Developments in cataract surgery: past, present and future

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Three millennia of lens surgery

History of cataract surgery goes back to antiquity. Four periods can be distinguished, which correspond to the main techniques : couching, extracapsular extraction, intracapsular extraction and cataract removal with IOL implantation.

The first technique consists of posterior displacement or luxation of the opacified lens using a needle to push it back towards the vitreous cavity so as to free the pupil area and enable the patient to recover a certain amount of vision, which will nonetheless be blurred without corrective lenses.

The oldest description of the cataract operation by couching can be found in the Susruta Asmita Sanskrit manuscript, written approximately in the 2nd century A.D. by Nagarjuna [1].

Another mention of what could be a cataract operation figures in the Bible, in the Book of Tobit (around 600 B.C.). Following instructions from the archangel Raphaël, Tobias applies the gall of a fish to his father’s blind eyes, «He applied the remedy which irritated his eyes. And he rubbed the corner of his eyes with both hands. Then he saw his son, threw his arms around his neck and wept as he said «I can see you, my son, light of my eyes» (Tobit 11 12-14). This description can be considered a self-induced cataract couching through vigorous rubbing, which overcame the resistance of a weak zonula (a frequent phenomenon in cases of mature cataracts), making the crystalline lens luxate into the vitreous cavity, thus liberating the visual axis [2].

Couching and its more or less deliberate variations continued without any fundamental changes throughout the first millennium of our era and for part of the second millennium. In the 16th century it was considered the favourite procedure for cataract surgery, according to the first modern textbook of ophthalmology, Augendienst by Georg Bartisch ; and in the mid 19th century, it actually reappeared again as an alternative new procedure [3].

The modern era : cataract extraction

The next major stage was characterized by transition from couching to extraction of the cataract. Extracapsular extraction (so called because one extracts the lens contents, leaving the capsule in the eye) represents the first modern approach. To achieve this change of approach it was necessary to admit that a cataract was not a «condensed humour» in the pupil (as was the Galenic idea) but a solid body (which could therefore be removed physically). The first successful extractions are attributed to Jacques Daviel, a surgeon working in Paris about the middle of the 18th century (1748). Some similar procedures had been described previously however, specifically by the Arab surgeon Ammar Ibn Ali al-Mansili, who reported around 1000 A.D. a technique aspirating the lens through a cannula [4].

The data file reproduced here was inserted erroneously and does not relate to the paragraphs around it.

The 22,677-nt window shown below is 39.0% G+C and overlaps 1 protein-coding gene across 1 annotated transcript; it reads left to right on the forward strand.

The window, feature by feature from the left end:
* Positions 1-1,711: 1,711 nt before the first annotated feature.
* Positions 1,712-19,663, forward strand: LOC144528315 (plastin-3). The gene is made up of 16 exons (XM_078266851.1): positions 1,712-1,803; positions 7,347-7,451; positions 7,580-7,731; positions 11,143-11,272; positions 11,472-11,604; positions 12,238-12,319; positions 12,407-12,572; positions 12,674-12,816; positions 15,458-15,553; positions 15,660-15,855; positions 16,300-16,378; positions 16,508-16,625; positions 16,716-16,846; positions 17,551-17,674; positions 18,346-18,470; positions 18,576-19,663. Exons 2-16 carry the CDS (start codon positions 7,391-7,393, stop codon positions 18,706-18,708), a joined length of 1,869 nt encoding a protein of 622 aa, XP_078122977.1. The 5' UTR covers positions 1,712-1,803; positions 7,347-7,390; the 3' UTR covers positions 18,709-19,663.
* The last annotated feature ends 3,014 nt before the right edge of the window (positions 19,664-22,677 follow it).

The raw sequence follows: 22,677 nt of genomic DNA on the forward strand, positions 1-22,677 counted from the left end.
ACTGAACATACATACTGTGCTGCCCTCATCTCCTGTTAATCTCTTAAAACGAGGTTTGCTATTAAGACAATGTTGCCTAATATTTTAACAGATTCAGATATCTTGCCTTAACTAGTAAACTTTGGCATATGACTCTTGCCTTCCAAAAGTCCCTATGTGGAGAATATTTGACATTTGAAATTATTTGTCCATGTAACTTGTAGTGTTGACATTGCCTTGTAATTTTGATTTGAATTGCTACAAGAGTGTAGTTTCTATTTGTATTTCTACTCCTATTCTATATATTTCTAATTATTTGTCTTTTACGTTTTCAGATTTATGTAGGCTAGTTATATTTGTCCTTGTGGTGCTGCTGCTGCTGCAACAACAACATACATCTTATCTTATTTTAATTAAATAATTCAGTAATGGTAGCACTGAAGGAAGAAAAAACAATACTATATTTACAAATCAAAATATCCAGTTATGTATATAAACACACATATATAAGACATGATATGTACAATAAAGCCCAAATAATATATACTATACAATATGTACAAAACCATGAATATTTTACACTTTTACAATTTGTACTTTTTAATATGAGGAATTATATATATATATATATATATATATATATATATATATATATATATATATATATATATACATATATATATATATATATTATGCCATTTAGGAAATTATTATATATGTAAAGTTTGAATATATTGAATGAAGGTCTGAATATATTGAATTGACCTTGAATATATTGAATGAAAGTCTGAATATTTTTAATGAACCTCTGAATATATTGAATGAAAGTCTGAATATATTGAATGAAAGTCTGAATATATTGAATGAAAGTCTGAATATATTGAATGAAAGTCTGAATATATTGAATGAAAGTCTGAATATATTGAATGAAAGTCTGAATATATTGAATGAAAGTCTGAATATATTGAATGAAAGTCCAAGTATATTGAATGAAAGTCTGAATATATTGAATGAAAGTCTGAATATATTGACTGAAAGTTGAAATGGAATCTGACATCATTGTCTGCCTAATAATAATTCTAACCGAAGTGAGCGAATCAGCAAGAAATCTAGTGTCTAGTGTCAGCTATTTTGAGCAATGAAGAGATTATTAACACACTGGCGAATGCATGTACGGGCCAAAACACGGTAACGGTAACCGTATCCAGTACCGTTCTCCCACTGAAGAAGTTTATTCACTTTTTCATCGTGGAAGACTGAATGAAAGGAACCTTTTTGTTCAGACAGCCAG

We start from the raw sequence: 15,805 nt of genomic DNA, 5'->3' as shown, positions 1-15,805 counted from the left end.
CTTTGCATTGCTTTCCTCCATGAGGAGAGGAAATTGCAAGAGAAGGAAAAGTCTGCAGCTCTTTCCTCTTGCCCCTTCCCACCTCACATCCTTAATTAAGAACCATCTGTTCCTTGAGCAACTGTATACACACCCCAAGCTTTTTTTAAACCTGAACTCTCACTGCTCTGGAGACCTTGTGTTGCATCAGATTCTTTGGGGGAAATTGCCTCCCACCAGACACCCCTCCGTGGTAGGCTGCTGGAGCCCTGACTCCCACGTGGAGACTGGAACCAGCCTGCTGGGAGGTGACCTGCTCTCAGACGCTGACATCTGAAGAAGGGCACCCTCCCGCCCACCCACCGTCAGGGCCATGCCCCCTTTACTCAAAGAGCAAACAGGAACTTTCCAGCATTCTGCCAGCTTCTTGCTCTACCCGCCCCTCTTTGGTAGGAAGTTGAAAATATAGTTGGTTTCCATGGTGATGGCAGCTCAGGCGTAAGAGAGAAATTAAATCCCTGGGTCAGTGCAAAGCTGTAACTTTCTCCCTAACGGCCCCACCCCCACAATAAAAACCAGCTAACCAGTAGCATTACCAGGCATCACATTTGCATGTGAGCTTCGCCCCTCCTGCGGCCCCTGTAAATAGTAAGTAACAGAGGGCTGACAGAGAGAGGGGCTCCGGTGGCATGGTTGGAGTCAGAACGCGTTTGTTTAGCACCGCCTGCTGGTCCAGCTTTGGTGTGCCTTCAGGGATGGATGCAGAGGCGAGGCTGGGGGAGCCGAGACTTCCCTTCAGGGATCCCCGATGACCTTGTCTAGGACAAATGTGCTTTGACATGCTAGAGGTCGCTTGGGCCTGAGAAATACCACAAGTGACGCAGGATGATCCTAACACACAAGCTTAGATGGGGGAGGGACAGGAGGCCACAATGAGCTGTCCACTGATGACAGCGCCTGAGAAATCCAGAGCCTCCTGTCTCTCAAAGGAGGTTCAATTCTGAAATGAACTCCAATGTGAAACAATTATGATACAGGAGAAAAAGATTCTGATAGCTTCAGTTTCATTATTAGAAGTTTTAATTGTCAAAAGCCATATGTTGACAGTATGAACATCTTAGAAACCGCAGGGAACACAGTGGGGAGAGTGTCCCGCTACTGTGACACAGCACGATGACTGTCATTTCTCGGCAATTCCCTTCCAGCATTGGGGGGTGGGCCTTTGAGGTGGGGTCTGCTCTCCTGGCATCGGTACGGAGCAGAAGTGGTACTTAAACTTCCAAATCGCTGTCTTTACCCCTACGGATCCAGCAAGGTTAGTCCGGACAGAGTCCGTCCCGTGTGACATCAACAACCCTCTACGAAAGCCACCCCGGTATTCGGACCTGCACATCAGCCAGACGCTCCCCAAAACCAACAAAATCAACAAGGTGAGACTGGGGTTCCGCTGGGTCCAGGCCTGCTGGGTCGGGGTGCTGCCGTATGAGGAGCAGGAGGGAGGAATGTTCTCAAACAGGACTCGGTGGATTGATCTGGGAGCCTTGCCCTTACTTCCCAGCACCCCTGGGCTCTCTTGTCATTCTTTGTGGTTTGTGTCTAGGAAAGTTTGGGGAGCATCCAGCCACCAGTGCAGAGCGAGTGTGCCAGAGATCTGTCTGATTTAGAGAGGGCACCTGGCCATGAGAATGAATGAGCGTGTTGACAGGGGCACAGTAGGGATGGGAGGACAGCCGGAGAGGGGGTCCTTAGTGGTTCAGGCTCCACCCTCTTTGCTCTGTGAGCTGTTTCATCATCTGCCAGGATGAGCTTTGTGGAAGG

In fact Daviel’s technique derived from conversion of what was considered at the time to be one of the worst complications of couching, luxation of the crystalline lens towards the anterior chamber. Daviel resolved this complication by making a wide incision along the lower limbus and using external pressure to bring out the lens material Soon after (1753), Samuel Sharp used the same idea in London, using pressure with the thumb without having first punctured the capsule of the crystalline lens. This was the precursor of the intracapsular cataract extraction «in toto», popularized a century later by Colonel Smith in India.

When Ignacio Barraquer invented his erysiphake in 1917, intracapsular extraction was quickly adopted as the preferred method. The instrument, a suction cup, was used to seize the crystalline lens and extract it with the wide pneumatic motorized cup, without breaking the capsule or disturbing the vitreoushumour (fig. 1a, 1b and 1c).

Phacoeresis avoided a number of complications inherent to previous procedures and brought about a further change of concepts, which prevailed in cataract surgery for a good part of the 20th century.